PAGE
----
But alas, all good things had to come to an end and after that year, they never made that sandwich again.  I suppose that is part of the reason I started to play around with making quiches.  With all the beautiful produce that I always had available through the CSA, it seemed a shame not to enjoy some of it for breakfast.  Last Saturday, at the farmers market, vendors started bringing in broccoli.  Because I didn't know what to anticipate for the CSA, I resisted picking any of it up.  Well, Amy, one of my colleagues at work, and I decided to find an excuse to escape our offices and go to the farmers market near campus on Thursday and I couldn't resist any longer.  And it turns out that there was not any broccoli at the CSA, so I don't feel guilty at all.  This morning, I took half the head of broccoli, steamed it, and put it together for this week's quiche.  I thought about using one of my candy onions or leeks that I picked up from my CSA, but then, I decided I just really wanted the broccoli and eggs (and cheese, of course).  So, today's quiche is very simple, but satisfying!

Broccoli & Cheddar Quiche
  • 1/2 head farm-fresh broccoli**
  • 1 cup sharp cheddar
  • 6 farm-fresh eggs*
  • 1 1/2 cups skim milk
  • salt, pepper, garlic powder, onion powder, to taste
Preheat oven to 350F.

Wash the broccoli and chop the florets into bite-sized pieces.  Place in a covered glass bowl with about 1/4" water.  Cover and microwave for about 4 minutes, or until the florets are bright green.  Place broccoli in bottom of prepared baking dish.  Sprinkle with cheddar cheese.

In a medium bowl, beat eggs with milk and seasonings until very smooth.  Carefully pour over the fillings.  Bake for 35 minutes or until knife inserted into center comes out clean.  Allow to set for 5 minutes before serving.

*CSA ingredients
**Farmers market ingredients

Calories       132.8
Fat                   8.4g
Cholesterol  155.4mg
Carbs               4.0g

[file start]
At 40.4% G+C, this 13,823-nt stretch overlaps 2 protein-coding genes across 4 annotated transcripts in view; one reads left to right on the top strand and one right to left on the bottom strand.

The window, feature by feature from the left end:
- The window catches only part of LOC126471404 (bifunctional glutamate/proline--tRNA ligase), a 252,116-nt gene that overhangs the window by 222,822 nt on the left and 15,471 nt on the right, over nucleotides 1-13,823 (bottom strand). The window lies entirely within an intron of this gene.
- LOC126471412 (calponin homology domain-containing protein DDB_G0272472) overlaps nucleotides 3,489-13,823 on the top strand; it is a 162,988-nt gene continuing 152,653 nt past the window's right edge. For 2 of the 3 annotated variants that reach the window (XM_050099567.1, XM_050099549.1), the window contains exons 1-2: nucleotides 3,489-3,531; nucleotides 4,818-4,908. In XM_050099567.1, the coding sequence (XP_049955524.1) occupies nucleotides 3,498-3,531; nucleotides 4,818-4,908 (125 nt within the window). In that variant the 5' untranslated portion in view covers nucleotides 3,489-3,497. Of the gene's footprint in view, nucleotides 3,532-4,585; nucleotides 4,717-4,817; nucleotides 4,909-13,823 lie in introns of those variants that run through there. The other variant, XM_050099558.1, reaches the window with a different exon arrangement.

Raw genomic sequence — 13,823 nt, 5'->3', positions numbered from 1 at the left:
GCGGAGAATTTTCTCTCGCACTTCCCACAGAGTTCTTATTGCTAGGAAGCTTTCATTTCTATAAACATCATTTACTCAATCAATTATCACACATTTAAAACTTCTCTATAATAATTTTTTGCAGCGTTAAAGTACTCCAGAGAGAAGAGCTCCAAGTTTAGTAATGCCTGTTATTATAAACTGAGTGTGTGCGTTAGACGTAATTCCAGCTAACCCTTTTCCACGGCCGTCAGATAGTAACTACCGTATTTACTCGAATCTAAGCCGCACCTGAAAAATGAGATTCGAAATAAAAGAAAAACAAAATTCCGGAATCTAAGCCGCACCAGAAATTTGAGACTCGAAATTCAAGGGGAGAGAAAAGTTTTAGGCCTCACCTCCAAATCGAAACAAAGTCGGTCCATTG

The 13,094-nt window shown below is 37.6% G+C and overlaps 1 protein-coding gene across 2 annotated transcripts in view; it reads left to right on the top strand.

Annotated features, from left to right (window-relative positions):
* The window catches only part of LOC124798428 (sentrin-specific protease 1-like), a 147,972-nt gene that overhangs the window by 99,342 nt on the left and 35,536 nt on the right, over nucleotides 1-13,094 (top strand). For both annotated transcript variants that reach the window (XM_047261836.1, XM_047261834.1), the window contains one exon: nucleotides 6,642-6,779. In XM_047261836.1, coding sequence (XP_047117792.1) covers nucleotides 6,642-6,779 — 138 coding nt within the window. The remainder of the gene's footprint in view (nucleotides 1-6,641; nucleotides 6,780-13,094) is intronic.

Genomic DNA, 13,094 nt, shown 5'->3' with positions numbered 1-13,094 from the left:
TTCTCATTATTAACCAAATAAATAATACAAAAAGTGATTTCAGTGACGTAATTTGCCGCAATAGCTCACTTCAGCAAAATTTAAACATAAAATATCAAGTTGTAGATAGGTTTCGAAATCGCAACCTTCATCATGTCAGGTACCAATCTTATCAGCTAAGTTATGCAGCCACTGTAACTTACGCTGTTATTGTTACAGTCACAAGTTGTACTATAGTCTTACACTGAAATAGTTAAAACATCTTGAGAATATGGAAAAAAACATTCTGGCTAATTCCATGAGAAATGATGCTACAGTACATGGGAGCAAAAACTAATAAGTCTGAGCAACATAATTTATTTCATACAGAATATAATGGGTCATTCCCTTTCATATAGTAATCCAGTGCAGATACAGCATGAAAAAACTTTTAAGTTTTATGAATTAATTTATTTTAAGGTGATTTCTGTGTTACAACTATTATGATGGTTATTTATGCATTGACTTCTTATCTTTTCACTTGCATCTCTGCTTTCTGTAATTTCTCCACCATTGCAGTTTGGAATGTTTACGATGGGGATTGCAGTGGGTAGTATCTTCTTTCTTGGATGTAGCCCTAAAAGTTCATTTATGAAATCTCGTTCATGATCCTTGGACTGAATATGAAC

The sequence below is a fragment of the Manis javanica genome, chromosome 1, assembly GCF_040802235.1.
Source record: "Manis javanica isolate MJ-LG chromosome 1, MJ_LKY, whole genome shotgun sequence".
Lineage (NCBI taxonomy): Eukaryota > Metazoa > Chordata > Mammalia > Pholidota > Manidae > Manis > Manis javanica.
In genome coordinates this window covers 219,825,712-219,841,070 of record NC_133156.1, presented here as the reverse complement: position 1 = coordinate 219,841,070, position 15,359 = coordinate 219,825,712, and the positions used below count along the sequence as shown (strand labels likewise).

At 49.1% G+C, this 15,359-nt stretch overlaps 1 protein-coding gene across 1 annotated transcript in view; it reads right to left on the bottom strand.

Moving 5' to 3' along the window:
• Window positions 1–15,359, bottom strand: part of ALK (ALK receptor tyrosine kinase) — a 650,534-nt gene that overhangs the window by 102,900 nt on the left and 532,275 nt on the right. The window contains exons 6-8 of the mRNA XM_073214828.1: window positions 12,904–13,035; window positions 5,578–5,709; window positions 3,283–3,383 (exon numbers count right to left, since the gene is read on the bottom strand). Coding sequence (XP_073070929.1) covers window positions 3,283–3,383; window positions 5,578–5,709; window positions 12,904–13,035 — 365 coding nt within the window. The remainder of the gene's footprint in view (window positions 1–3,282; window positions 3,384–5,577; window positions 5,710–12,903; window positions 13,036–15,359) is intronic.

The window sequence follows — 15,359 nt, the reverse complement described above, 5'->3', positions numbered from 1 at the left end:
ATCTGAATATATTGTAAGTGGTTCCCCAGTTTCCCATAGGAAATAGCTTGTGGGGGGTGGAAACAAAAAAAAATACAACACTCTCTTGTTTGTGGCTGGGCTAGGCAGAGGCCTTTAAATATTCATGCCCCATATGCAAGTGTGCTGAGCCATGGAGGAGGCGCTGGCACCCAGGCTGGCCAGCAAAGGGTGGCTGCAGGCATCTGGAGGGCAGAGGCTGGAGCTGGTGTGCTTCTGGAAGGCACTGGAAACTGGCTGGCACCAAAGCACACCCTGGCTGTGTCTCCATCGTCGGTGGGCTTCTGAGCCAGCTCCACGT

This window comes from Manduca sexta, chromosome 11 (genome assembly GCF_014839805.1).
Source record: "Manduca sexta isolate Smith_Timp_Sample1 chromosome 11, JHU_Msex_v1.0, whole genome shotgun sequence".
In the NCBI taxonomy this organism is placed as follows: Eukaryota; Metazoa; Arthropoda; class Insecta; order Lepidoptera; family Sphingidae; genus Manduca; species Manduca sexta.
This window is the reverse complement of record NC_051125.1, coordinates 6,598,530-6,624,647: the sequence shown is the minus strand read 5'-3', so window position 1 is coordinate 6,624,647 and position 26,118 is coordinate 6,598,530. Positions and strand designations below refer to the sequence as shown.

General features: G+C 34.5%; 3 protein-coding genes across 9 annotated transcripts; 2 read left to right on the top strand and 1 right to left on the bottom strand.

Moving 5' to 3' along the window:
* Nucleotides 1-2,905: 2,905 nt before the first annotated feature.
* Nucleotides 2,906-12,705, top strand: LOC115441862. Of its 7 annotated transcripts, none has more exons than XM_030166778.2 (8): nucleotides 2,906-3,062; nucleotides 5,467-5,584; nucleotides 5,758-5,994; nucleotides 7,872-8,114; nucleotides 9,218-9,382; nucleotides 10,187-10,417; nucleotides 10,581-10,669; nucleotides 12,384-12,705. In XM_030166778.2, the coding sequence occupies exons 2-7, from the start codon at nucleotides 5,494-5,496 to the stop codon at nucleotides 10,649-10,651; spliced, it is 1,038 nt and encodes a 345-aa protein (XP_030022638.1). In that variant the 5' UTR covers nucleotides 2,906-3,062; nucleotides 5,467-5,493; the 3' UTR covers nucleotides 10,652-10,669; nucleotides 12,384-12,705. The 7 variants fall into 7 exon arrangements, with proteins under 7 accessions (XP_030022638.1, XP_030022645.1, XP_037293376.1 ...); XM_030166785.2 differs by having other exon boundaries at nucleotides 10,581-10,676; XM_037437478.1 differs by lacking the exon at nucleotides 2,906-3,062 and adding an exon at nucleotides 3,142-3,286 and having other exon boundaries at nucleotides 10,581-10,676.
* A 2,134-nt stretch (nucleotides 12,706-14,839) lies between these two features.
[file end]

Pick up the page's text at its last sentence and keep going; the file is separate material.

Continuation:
Protein           10.5g

Sunday, July 6, 2014

Beet greens and Quinoa

I decided to do something a bit different with my quiche this week.  At the farmers market, they had beets with the most beautiful green tops I have seen in a long time.  Beet greens are my preferred green because they have a unique flavor that is very subtle, but nice.  I have wanted to try and come up with a crust for my quiches because sometimes they come out quite liquid-y depending on what vegetables are in the quiche.  I believe the reason you have a crust is to absorb some of that off-liquid.  So, this morning, I decided to try and make a crust out of quinoa.  The reason that I chose quinoa is because the grain stays compact and has 4 grams protein per serving.  These are useful qualities for a person who has had gastric surgery.  You have to put together the crust and bake it.  Then once done baking, you fill the crust with your fillings and bake the quiche.  Today's quiche will have caramelized candy onions, Michigan ham and beet greens and stems.  To finish the flavor profile off, I have a nice aged Swiss cheese.

Beet Green and Ham Quiche with Quinoa Crust

Quinoa Crust
  • 1 1/2 cups cooked quinoa
  • 1/2 cup mozzarella cheese
  • 1 large farm-fresh egg*
  • 1 Tbsp olive oil
  • 1 Tbsp butter
  • 1 medium candy onion**, sliced
  • 1 small bunch of beet greens and stems**
  • 1 cup Michigan ham, diced
  • 2 oz aged Swiss cheese, thinly sliced
  • 5 farm-fresh eggs*
  • 1 cup skim milk
  • 1 tsp garlic powder (I didn't have fresh garlic)
  • Salt & Pepper, to taste
Preheat oven to 400F.  To make crust, cook quinoa as directed (I chose to use the microwave).  Beat egg; then mix quinoa, cheese and eggs completely.  Press into the bottom of prepared pie plate.  Bake for 15 minutes or until edges brown. Remove from oven.

Reduce oven to 350F.

Thinly slice the onions, set aside.  Wash and dry the beet greens and stems.  Separate stems from leaves.  Cut stems into 1/2" pieces.  Stack leaves and roll up; cut into 1/2" pieces.  Heat olive oil and butter in a large skillet over medium heat.  Add onions and mix well.  Cook until just translucent, then reduce the heat to med-low.  Cook, stirring frequently, until onions begin to caramelize.  Add stems and ham to pan and continue cooking until stems start to become soft.  Add leaves and mix well.  Cover and cook until greens just begin to wilt (about 5 minutes).  Cover and set aside allowing mixture to steam for about 10 minutes.

 In a medium bowl, beat eggs.  Season with garlic powder, salt and pepper.  Pour in milk and beat until completely smooth.

To assemble, place fillings into crust.  Layer with thinly sliced Swiss.  Pour egg mixture over fillings.  Bake for 30 minutes or until knife, inserted into center, comes out clean.  Allow to set for 5 minutes before serving.

*CSA ingredients
**Farmers market ingredients

Nutritional information (1/6 quiche):
Calories                                 279
Total Fat                                  14
Cholesterol                            194
Carbohydrates                         21
    Fiber                                      3
    Sugar                                     2
Protein                                     18